Norman heard Leo say that the Chromebook would simplify his online life. Is that true? Leo says yes. Ten years ago, his choices were Windows or Mac and they are really overkill for most users and overly complex. Windows is worse because it's more of a security concern. But the Chromebook is so tuned into the internet, that it's simpler, and more secure. They're also more affordable. The only real need is that he'll have to have an always on internet connection.
Leo says that Samsung's new convertible Chromebook Plus is an excellent option for kids in school and college. It flips over to become tablet, and it has a great screen and long battery life. The only drawbacks are that the speakers are misplaced and the touchpad seems dainty. It's also Android compatible. It's also a bit pricey at $450, but he really likes it.
Arthur bought a Google Chromebook Pixel from a few years back off eBay. Leo says that laptop was an excellent buy back then. It was well put together. But unfortunately, it won't support the Android store, which means he won't have access to all the Android apps like a newer Chromebook does. Lately, his Chromebook audio has quit completely.
Jerry is getting a new computer and wants to know if he should buy one with an Intel or AMD processor? Leo says that AMD is a bit underpowered and he recommends sticking with the Intel i5. Leo says that for what Jerry does, a Chromebook is a very reliable and low cost alternative. It's the most secure OS out there. Leo recommends the Samsung Chromebook Plus, which goes on sale next month.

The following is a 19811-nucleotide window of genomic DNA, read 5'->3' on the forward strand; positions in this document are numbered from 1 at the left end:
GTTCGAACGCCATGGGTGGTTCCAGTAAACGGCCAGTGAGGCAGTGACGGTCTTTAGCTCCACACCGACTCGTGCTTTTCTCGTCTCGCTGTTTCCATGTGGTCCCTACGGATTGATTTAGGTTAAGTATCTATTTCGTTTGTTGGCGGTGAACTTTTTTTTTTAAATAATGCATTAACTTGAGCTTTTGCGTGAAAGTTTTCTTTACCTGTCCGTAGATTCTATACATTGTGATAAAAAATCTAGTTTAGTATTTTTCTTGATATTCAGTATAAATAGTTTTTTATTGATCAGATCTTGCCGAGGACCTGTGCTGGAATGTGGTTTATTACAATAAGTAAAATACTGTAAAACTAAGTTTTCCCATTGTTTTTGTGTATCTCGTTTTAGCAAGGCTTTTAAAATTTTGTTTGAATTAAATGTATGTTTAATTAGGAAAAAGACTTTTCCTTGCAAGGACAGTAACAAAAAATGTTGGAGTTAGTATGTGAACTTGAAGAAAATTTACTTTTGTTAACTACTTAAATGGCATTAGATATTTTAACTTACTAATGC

Google announced that it would be adding the Google Play Store to its Chromebooks starting this fall. As of now, Chromebooks only were able to run things inside the Chrome browser with extensions that would have limited functionality offline. The announcement at Google I/O this past week means it will be possible to run nearly all Android apps on the Chromebook. Some of those apps may still be specific to phone use, but this would mean the Chromebook would suddenly be able to run photo editing apps, Microsoft Office apps, and much more that wasn't ideal in a browser window.
Dave is looking forward to Google I/O this week for the VR applications. Leo says that Google dropped the ball with Google Glass augmented reality devices, but they are planning a new version, so maybe they'll get their mojo back. Leo also says that Google I/O could announce some new Chromebooks or some new apps for the Chromebooks.
Russell has been "banned" by HP from being able to buy a computer anymore because he complained about a broken computer they had sent him. Leo says that the PCs from HP have improved since 5 years ago. The ban is still in place, though. Leo says he's never heard of that before. It's odd, but he should just take his business elsewhere! Leo says that Dell is very good. The customer service has fallen since prices have dropped, but the computers are still very good. He should want to get a higher end model.
Joe's wife can't remember the login on her old Windows computer. Leo says that on older Windows Vista computers, security isn't as good as it is now. There used to be a hidden administrator account. Leo recommends trying "administrator" or "admin" with blank password. If that works, she can get in and create a new account to move her stuff over too. There are also programs that she can run that can crack the password. NT Crack is one. But to use it for college?
Wade has a Chromebook and wants to know how he can scan with it. Leo says that the Epson All-In-One will scan to Google Drive. He can set up his Chromebook with Google CloudPrint and Google Drive, and then he can scan directly to it. Leo says that a Chromebook really is the answer for most people because they can store everything in the cloud and it's just simpler, more secure, and there really isn't anything you can't do with it.
(Disclaimer: Epson is a sponsor)